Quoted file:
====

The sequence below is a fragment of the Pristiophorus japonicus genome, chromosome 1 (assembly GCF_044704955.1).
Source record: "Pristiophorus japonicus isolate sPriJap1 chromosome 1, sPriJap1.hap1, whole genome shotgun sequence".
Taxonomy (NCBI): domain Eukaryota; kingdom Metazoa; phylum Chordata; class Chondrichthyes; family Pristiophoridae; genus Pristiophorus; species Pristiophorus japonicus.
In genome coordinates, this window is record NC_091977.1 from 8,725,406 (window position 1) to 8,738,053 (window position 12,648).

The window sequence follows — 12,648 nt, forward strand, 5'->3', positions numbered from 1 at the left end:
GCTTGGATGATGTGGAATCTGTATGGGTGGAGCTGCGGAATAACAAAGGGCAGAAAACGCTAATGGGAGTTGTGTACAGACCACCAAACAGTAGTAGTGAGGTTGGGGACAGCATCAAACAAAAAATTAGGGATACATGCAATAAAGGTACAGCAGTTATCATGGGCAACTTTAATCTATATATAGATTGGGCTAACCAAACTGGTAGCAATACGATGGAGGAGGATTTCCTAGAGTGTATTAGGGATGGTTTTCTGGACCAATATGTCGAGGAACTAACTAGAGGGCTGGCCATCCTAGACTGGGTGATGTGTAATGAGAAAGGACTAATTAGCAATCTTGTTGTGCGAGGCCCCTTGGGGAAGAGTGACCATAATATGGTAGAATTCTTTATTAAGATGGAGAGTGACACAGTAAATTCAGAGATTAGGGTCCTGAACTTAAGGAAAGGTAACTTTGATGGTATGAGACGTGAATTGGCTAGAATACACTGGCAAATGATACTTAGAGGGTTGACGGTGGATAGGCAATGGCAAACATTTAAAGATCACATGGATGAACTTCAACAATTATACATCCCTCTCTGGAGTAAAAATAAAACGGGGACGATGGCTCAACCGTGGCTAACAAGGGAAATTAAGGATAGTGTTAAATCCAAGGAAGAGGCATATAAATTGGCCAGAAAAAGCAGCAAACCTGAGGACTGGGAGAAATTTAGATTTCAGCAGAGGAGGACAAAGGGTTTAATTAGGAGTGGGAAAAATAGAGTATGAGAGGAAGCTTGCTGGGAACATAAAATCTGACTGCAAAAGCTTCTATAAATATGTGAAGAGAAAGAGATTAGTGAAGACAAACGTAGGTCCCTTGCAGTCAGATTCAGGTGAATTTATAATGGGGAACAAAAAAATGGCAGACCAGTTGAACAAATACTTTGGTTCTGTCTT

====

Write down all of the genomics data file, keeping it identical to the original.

The sequence below is a fragment of the Pristiophorus japonicus genome, chromosome 1 (assembly GCF_044704955.1).
Source record: "Pristiophorus japonicus isolate sPriJap1 chromosome 1, sPriJap1.hap1, whole genome shotgun sequence".
Taxonomy (NCBI): domain Eukaryota; kingdom Metazoa; phylum Chordata; class Chondrichthyes; family Pristiophoridae; genus Pristiophorus; species Pristiophorus japonicus.
In genome coordinates, this window is record NC_091977.1 from 8,725,406 (window position 1) to 8,738,053 (window position 12,648).

The window sequence follows — 12,648 nt, forward strand, 5'->3', positions numbered from 1 at the left end:
GCTTGGATGATGTGGAATCTGTATGGGTGGAGCTGCGGAATAACAAAGGGCAGAAAACGCTAATGGGAGTTGTGTACAGACCACCAAACAGTAGTAGTGAGGTTGGGGACAGCATCAAACAAAAAATTAGGGATACATGCAATAAAGGTACAGCAGTTATCATGGGCAACTTTAATCTATATATAGATTGGGCTAACCAAACTGGTAGCAATACGATGGAGGAGGATTTCCTAGAGTGTATTAGGGATGGTTTTCTGGACCAATATGTCGAGGAACTAACTAGAGGGCTGGCCATCCTAGACTGGGTGATGTGTAATGAGAAAGGACTAATTAGCAATCTTGTTGTGCGAGGCCCCTTGGGGAAGAGTGACCATAATATGGTAGAATTCTTTATTAAGATGGAGAGTGACACAGTAAATTCAGAGATTAGGGTCCTGAACTTAAGGAAAGGTAACTTTGATGGTATGAGACGTGAATTGGCTAGAATACACTGGCAAATGATACTTAGAGGGTTGACGGTGGATAGGCAATGGCAAACATTTAAAGATCACATGGATGAACTTCAACAATTATACATCCCTCTCTGGAGTAAAAATAAAACGGGGACGATGGCTCAACCGTGGCTAACAAGGGAAATTAAGGATAGTGTTAAATCCAAGGAAGAGGCATATAAATTGGCCAGAAAAAGCAGCAAACCTGAGGACTGGGAGAAATTTAGATTTCAGCAGAGGAGGACAAAGGGTTTAATTAGGAGTGGGAAAAATAGAGTATGAGAGGAAGCTTGCTGGGAACATAAAATCTGACTGCAAAAGCTTCTATAAATATGTGAAGAGAAAGAGATTAGTGAAGACAAACGTAGGTCCCTTGCAGTCAGATTCAGGTGAATTTATAATGGGGAACAAAAAAATGGCAGACCAGTTGAACAAATACTTTGGTTCTGTCTT